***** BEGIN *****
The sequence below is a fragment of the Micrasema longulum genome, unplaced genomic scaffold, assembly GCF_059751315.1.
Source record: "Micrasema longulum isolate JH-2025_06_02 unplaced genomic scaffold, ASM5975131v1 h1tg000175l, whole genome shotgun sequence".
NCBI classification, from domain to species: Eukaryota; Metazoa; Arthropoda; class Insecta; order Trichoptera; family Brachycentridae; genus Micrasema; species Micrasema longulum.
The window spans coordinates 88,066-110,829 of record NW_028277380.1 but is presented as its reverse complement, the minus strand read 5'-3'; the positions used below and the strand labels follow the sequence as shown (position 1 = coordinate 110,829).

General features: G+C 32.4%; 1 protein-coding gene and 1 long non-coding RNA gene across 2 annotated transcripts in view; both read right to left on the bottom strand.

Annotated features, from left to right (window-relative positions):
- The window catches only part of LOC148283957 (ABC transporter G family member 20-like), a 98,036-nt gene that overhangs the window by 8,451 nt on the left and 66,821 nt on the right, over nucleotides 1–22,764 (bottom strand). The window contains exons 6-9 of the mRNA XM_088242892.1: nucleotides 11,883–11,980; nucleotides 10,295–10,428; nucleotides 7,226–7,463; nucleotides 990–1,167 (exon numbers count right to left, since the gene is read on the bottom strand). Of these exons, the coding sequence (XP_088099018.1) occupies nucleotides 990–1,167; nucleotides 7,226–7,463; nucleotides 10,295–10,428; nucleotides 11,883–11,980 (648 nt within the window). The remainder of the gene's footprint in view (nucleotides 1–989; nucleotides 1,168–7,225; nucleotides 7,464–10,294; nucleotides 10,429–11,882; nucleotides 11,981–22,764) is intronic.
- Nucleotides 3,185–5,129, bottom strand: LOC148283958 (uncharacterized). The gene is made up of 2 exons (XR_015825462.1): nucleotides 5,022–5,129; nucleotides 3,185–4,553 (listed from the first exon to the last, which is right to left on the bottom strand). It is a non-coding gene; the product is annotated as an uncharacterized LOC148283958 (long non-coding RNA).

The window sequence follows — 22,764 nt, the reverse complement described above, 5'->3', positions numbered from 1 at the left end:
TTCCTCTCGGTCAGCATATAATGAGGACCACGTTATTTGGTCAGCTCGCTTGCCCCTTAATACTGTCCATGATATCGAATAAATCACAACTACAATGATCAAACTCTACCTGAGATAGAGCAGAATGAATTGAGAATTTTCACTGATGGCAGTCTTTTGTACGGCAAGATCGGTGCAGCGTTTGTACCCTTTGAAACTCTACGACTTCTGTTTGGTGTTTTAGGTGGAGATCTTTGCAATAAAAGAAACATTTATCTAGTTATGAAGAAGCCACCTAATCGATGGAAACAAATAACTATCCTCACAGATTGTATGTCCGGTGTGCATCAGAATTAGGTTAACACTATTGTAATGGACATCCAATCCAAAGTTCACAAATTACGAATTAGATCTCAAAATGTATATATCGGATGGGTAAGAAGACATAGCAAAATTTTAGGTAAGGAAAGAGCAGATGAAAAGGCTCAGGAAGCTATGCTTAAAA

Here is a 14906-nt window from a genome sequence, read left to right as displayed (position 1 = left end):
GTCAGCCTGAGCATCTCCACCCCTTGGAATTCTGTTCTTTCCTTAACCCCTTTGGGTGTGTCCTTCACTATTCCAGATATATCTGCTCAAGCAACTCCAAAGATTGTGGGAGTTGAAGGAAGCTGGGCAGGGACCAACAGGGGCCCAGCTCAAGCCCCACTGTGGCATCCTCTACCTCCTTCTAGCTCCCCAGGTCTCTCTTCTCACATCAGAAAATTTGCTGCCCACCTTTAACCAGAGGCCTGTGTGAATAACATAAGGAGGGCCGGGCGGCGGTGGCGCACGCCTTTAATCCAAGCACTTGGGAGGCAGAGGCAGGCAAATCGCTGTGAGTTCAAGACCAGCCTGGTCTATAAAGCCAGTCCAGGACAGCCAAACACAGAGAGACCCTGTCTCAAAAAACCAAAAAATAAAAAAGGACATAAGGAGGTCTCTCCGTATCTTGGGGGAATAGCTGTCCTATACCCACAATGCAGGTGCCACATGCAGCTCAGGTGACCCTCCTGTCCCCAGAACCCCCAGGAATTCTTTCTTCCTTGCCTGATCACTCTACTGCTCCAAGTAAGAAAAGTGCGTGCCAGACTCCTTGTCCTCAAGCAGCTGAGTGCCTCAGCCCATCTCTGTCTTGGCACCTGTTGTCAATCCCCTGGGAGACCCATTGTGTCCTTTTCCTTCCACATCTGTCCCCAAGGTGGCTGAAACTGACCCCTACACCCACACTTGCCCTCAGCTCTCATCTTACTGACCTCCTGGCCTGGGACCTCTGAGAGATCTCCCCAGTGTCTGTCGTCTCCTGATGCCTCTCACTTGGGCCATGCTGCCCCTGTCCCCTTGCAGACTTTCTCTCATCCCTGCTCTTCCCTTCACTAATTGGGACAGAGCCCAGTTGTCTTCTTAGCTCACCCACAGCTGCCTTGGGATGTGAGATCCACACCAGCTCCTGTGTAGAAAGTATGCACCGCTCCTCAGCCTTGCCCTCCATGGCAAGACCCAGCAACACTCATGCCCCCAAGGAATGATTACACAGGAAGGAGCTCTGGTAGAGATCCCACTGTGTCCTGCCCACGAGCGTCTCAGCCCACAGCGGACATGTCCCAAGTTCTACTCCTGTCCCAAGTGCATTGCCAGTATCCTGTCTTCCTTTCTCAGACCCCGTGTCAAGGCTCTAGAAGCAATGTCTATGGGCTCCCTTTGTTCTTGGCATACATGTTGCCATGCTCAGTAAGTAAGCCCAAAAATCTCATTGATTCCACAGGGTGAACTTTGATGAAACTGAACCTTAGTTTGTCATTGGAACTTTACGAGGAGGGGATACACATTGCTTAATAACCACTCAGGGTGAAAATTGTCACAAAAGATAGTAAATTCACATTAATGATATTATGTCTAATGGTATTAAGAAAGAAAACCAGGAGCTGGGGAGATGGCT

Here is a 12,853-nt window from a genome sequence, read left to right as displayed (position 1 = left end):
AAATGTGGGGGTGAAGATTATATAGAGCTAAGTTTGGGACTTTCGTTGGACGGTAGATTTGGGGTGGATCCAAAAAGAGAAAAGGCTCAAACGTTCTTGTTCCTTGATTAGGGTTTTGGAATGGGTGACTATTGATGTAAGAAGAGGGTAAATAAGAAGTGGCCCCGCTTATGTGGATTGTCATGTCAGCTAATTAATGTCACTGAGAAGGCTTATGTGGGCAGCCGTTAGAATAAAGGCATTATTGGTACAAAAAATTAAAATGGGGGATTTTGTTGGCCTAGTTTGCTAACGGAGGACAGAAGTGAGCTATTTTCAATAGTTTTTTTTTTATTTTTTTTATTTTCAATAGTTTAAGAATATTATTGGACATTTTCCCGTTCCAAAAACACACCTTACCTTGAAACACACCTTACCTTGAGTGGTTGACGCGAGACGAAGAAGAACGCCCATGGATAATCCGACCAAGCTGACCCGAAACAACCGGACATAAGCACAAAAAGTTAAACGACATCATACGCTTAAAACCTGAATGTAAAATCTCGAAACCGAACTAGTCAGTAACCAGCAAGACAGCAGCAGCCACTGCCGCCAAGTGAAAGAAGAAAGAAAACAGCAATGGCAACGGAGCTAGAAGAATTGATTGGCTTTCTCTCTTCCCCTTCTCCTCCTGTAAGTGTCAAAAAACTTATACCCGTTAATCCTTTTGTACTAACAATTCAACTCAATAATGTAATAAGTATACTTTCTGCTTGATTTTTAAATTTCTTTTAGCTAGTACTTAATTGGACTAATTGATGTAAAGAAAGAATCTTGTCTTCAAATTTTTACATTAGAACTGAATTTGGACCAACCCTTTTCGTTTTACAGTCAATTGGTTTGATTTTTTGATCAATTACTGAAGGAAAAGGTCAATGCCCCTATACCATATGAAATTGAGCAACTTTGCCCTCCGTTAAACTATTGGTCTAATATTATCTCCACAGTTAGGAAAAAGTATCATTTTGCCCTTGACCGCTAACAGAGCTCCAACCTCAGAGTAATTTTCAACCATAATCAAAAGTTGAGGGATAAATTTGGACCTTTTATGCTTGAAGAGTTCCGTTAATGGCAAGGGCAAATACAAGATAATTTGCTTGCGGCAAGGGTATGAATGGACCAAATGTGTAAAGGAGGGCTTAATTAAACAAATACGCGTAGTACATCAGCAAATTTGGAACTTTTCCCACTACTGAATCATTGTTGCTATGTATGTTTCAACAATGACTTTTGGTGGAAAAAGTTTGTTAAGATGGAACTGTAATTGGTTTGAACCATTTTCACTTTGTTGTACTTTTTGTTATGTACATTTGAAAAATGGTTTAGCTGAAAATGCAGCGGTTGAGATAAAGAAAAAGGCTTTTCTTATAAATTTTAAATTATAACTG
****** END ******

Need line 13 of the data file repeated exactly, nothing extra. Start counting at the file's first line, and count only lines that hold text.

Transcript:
Here is a 12,853-nt window from a genome sequence, read left to right as displayed (position 1 = left end):